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I'm playing with the Titanic data set, and trying to figure out what to do about the results I got from a lm that predict the age of the passenger.

Here are my results

How should I handle the Cabin values? Some Cabin levels are significant, while others aren't -- but they're all under the same 'Cabin' column.

So if I want to predict the age of a passenger, should I omit the cabin levels that aren't significant? What's best practice here?

Thanks!

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  • $\begingroup$ I dont think CabinA10 is a feature in Titanic Dataset. Did you encode the data? $\endgroup$ – Justice_Lords Mar 14 '19 at 16:31
  • $\begingroup$ You used treatment contrasts; that means p-values in the summery table are a comparison against a reference cabin value. I expect there is still a significant difference between cabin 10 and cabin 16. Just looking at the p-values, you should use the model as is (including all cabins) for prediction. However, if your goal is prediction, you should based such decisions not on p-values but on cross-validation (and then validate the final method with a test data set). $\endgroup$ – Roland Mar 15 '19 at 10:21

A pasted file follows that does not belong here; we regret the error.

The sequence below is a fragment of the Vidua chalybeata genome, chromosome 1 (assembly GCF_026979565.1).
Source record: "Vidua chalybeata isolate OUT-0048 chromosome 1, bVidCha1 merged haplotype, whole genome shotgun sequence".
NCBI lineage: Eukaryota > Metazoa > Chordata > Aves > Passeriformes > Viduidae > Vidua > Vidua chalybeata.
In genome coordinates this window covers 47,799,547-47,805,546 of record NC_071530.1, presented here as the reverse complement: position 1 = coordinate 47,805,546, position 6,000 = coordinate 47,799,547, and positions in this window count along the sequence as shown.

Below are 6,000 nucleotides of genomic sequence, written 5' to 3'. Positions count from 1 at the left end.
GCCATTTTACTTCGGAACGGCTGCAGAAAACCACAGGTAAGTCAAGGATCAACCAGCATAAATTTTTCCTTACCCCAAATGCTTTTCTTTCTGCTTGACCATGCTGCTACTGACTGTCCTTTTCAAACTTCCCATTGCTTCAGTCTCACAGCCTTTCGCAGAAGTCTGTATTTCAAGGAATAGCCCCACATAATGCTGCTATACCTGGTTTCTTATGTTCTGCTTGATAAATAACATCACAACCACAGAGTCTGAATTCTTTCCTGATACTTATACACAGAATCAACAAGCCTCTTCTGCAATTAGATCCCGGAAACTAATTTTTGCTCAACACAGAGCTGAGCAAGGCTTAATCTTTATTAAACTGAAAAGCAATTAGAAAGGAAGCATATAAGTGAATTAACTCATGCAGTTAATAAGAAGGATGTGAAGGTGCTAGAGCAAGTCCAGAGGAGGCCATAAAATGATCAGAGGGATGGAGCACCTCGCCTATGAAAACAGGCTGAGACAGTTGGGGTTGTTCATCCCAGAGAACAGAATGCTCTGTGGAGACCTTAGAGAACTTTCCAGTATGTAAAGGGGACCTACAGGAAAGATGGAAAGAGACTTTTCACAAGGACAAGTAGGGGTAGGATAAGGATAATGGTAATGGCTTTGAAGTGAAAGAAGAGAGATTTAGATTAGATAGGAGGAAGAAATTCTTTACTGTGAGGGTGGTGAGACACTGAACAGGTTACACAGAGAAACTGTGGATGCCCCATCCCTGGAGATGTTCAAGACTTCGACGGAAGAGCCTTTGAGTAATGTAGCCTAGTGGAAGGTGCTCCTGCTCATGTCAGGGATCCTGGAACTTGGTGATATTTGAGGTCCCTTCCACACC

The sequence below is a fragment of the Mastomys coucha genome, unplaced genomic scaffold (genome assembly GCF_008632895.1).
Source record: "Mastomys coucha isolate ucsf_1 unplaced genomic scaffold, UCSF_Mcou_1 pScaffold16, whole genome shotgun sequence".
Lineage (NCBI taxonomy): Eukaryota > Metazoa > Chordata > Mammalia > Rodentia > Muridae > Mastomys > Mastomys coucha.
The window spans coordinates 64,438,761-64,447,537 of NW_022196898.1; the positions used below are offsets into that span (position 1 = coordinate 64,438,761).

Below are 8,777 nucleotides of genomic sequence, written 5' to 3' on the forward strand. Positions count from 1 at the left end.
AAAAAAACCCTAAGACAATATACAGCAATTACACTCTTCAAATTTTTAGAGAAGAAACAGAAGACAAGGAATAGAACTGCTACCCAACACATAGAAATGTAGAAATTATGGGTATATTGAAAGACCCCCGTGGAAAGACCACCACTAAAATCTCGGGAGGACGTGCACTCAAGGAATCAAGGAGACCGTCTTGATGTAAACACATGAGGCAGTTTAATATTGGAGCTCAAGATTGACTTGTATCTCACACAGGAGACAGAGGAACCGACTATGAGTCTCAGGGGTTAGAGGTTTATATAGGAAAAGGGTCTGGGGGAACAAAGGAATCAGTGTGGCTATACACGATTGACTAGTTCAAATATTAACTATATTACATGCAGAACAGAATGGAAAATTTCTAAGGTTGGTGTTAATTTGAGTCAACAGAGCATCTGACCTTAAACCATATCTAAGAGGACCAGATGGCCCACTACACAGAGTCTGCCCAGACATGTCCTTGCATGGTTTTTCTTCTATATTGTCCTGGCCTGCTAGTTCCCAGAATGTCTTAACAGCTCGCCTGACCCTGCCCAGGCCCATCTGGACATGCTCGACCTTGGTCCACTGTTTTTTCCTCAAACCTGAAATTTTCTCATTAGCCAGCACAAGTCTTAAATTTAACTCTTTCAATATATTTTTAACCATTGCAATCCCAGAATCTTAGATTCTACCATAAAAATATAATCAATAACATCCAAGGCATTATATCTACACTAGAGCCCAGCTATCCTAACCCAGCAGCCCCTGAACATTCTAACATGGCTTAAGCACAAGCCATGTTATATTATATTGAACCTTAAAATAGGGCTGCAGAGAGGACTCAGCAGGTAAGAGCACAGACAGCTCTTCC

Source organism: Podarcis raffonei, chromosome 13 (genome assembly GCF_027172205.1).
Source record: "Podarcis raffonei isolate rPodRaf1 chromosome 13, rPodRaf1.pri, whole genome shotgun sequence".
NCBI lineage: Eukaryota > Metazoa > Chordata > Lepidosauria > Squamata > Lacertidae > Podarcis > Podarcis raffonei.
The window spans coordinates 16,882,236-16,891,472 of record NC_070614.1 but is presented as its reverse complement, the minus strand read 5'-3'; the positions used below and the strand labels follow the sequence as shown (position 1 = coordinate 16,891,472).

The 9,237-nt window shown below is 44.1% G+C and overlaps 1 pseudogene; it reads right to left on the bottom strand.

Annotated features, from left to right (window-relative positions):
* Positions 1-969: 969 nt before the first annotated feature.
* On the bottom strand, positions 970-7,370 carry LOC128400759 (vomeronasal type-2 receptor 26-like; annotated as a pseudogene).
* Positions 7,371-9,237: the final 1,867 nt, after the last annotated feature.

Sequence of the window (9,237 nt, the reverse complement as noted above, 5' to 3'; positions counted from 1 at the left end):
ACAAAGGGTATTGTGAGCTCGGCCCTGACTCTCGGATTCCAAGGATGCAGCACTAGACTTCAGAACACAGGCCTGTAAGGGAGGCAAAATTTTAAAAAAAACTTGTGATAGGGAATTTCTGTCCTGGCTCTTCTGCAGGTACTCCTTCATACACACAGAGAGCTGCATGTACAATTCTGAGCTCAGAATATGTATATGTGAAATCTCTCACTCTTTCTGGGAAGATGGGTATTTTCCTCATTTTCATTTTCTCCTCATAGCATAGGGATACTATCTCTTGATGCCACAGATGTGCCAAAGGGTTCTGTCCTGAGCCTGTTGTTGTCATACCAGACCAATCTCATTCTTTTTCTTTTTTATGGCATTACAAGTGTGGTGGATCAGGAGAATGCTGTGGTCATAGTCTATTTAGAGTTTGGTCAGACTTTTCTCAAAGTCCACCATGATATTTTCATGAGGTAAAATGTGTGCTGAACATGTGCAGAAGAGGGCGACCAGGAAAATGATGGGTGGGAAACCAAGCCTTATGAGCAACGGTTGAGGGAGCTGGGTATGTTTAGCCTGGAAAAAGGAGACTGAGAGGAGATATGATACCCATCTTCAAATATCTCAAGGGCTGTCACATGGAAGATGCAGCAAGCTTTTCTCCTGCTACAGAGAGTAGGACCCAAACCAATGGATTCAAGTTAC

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The most insightful way would be, the way I see it, to report all of the 'Cabin' levels. The 'Cabin' variable results in significant results to some degree, so it would be worth mentioning. Only including the significant levels can possibly be misleading. Readers of your reports might raise questions as to why the remaining (insignificant) levels aren't included. Transparency and complete reporting seems key here.

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Apart from following @Mathijs advice, I will run again the regression with CabinA23 as a dummy variarable where 1 means factor CabinA23 and 0 any other. If it is still significative (It should be), you can see that being in CabinA23 had a XX Estimate effect on your model. Best!

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